The husband of the imprisoned charity worker Nazanin Zaghari-Ratcliffe said the killing of Qassem Suleimani made it harder for all families caught in the middle of escalating tensions between US and Iran.
Richard Ratcliffe said the impact on foreign detainees of the drone strikes were not yet clear but would emerge following changes of leadership within the Islamic Revolutionary Guard Corps.
“For all of us now in the middle .... It will be more difficult,” he told British broadcaster ITV.
“I had been calling for a tougher line with Iran,” he said. “But it needs to be in a context where people can listen.”
He said he was concerned about what it might mean for his wife, who has been held since April 2016 on what her supporters and the UK government say are trumped up charges.
She is one of a number of dual nationals and foreigners who are being held in Iran. Supporters say they are being held as hostages and kept as leverage for prisoner swaps and to ensure payments of historic inter-country debts.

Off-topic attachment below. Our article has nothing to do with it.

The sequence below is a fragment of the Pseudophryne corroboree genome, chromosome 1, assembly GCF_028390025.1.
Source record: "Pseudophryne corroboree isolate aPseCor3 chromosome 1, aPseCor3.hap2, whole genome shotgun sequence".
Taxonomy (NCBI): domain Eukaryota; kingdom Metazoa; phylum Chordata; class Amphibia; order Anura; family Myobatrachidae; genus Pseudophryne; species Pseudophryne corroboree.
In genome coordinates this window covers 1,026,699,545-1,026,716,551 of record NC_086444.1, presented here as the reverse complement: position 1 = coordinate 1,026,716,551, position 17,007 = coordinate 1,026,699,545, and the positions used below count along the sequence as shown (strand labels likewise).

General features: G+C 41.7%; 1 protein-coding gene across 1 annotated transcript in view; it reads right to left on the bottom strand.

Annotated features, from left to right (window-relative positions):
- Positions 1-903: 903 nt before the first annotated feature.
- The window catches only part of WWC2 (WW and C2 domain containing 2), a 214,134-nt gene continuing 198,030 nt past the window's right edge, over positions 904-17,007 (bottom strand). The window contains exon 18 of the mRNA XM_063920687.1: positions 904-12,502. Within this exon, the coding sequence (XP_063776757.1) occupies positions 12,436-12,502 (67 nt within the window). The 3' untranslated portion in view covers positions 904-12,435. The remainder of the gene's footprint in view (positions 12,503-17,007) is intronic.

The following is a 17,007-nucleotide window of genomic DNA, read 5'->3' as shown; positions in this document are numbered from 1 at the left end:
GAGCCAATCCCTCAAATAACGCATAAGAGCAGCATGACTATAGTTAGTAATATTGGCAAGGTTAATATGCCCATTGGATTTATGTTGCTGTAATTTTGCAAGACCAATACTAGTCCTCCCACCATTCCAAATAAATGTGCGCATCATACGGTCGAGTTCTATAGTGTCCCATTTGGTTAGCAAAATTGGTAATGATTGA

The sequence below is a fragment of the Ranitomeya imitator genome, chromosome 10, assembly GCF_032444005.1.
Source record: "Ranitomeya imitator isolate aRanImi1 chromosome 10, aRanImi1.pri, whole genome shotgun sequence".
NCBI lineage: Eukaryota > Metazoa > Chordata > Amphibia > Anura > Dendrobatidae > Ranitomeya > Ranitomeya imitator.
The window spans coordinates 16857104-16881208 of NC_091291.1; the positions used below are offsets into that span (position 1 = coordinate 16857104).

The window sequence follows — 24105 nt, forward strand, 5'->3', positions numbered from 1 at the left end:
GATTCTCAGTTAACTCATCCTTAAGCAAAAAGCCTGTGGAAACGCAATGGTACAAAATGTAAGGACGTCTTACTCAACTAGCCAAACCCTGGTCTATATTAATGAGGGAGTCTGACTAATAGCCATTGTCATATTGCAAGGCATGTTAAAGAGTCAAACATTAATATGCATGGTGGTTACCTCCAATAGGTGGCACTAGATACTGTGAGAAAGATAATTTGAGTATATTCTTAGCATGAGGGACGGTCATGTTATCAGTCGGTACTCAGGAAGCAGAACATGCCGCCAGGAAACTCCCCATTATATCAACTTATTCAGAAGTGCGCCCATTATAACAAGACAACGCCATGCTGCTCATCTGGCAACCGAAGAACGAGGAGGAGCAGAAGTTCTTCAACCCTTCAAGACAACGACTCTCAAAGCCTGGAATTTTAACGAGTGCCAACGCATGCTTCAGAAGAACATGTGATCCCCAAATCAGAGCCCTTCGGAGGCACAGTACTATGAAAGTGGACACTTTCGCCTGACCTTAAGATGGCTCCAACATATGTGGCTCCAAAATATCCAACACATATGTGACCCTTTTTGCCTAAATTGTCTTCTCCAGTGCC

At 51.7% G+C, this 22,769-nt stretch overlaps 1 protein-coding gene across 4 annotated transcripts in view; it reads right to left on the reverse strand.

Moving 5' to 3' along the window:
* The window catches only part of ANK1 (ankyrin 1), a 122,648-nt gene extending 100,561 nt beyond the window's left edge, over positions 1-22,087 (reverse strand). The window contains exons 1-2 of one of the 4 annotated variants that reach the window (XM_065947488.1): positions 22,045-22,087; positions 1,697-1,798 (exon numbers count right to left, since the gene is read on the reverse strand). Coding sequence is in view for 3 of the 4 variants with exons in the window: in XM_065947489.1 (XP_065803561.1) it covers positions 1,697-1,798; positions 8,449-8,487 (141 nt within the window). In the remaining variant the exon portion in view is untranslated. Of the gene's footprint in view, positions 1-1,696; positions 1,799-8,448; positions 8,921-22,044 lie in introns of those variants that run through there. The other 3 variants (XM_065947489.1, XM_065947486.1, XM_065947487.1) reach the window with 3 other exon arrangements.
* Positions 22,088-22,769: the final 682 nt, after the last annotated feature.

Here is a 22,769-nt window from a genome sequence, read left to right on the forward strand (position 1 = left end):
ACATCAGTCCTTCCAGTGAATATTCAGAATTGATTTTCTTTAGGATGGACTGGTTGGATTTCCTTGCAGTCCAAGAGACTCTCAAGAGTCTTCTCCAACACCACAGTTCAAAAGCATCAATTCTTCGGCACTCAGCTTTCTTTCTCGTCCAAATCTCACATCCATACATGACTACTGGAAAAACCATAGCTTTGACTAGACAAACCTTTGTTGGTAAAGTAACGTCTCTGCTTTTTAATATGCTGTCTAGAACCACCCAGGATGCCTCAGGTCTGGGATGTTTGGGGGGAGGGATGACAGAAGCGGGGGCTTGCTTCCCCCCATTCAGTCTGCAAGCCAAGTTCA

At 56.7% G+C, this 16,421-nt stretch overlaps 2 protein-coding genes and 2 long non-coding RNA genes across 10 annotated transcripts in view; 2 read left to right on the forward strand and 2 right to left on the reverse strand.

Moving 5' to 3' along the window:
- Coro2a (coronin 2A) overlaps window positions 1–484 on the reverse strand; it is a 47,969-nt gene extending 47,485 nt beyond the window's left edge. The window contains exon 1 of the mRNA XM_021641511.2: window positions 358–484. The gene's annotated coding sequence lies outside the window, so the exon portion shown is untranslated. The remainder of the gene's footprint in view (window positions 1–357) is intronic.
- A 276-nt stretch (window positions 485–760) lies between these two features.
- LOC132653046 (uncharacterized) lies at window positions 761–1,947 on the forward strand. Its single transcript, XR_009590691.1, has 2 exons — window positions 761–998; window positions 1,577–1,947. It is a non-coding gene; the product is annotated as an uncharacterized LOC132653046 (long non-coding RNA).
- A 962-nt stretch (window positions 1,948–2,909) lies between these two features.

“Things are getting much worse again between the US and Iran, but also between all of us and Iran,” said Mr Ratcliffe. He said he was pressing for a meeting with the UK Prime Minister Boris Johnson to ensure he continues working for the freedom of his wife.
“I sit here partly worried for what that means for Nazanin, partly worried what that means for my in-laws, sat in their ordinary living room in Tehran where they’re all really worried.”
A source close to the families said that the US government’s encouragement to its own citizens to leave Iraq because of the heightened tensions suggested anyone that remained in Iran was in precarious situation.
The attack that killed Qassem Suleimani followed a successful prisoner swap last month which allowed a US citizen, Xiyue Wang, held since 2016 for spying to be exchanged for an Iranian scientist arrested last year in Chicago.
One of Mr Trump’s less belligerent messages on Twitter – “Iran never won a war, but never lost a negotiation!” – was seen by the family of two detained as a potential opening to further talks that might include hostage releases.
"I hope that this will be seen as a sign of willingness on the part of the United States despite profound differences with Iran to engage in dialogue and to take actions to de-escalate tensions," said Babak Namazi, whose brother and father are held in Iran.
"Regardless of all else, I urge both American and Iranian leaders to engage in discussions on further exchanges that would benefit both countries and at the same time bring my family home."